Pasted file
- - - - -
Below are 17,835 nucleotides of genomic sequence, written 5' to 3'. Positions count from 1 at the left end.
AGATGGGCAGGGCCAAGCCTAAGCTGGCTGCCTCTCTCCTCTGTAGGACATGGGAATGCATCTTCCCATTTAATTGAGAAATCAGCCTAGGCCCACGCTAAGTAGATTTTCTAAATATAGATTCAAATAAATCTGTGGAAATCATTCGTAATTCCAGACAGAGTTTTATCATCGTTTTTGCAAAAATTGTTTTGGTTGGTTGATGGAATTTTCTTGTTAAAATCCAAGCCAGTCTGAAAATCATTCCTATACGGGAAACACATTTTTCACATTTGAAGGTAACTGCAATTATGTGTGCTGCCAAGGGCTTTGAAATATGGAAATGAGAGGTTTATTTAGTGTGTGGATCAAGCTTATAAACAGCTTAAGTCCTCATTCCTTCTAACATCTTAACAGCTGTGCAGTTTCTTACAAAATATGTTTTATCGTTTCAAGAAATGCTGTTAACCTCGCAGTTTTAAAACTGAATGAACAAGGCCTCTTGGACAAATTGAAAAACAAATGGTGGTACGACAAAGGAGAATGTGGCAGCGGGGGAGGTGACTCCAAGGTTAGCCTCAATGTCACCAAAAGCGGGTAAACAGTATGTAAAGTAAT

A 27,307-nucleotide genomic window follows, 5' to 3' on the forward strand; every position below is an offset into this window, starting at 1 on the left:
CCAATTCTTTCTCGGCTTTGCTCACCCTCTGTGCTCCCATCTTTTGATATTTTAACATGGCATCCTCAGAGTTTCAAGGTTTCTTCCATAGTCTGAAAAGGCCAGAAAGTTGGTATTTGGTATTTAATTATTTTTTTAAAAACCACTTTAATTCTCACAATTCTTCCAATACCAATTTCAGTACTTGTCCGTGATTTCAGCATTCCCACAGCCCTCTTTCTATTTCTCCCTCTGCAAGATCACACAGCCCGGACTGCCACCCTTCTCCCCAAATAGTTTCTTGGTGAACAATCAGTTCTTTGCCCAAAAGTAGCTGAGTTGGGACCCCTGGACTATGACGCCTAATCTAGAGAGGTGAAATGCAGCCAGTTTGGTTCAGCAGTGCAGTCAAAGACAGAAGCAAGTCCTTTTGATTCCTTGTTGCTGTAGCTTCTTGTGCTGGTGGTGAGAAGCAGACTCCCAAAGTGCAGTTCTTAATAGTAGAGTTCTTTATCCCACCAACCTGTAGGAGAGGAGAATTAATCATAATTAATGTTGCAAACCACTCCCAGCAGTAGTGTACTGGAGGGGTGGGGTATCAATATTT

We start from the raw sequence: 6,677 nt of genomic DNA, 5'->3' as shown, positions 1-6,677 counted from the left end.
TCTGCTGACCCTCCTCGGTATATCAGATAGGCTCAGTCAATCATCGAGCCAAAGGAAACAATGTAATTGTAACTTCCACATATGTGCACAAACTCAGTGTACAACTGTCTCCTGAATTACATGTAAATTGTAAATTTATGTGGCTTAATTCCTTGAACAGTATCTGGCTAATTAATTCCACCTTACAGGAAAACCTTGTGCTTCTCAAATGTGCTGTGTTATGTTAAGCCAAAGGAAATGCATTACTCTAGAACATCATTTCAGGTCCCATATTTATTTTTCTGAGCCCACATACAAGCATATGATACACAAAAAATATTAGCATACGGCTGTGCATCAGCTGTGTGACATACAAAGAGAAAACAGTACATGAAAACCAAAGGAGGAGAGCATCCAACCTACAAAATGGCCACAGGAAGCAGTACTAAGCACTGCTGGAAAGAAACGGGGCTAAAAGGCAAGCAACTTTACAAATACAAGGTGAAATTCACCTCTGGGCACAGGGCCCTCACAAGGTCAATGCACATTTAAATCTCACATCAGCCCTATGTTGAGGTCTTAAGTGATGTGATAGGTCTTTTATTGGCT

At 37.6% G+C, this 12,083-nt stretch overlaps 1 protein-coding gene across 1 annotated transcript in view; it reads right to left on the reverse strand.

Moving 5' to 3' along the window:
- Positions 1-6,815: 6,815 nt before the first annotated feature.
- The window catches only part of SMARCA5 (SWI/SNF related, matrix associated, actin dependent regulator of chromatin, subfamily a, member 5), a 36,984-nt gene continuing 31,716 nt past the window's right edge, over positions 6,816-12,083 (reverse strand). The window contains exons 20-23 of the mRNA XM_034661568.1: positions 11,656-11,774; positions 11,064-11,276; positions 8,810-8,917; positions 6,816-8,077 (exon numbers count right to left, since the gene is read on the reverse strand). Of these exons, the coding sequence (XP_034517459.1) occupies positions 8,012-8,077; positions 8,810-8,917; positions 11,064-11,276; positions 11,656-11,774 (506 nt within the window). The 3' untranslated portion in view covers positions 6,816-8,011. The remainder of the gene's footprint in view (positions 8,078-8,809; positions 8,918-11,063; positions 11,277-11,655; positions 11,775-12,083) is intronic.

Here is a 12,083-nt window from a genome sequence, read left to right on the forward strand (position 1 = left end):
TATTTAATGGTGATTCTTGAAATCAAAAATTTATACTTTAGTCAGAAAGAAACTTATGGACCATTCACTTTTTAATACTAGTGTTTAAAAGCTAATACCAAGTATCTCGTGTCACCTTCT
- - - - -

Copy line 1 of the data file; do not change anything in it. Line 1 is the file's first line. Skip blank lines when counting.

Below are 17,835 nucleotides of genomic sequence, written 5' to 3'. Positions count from 1 at the left end.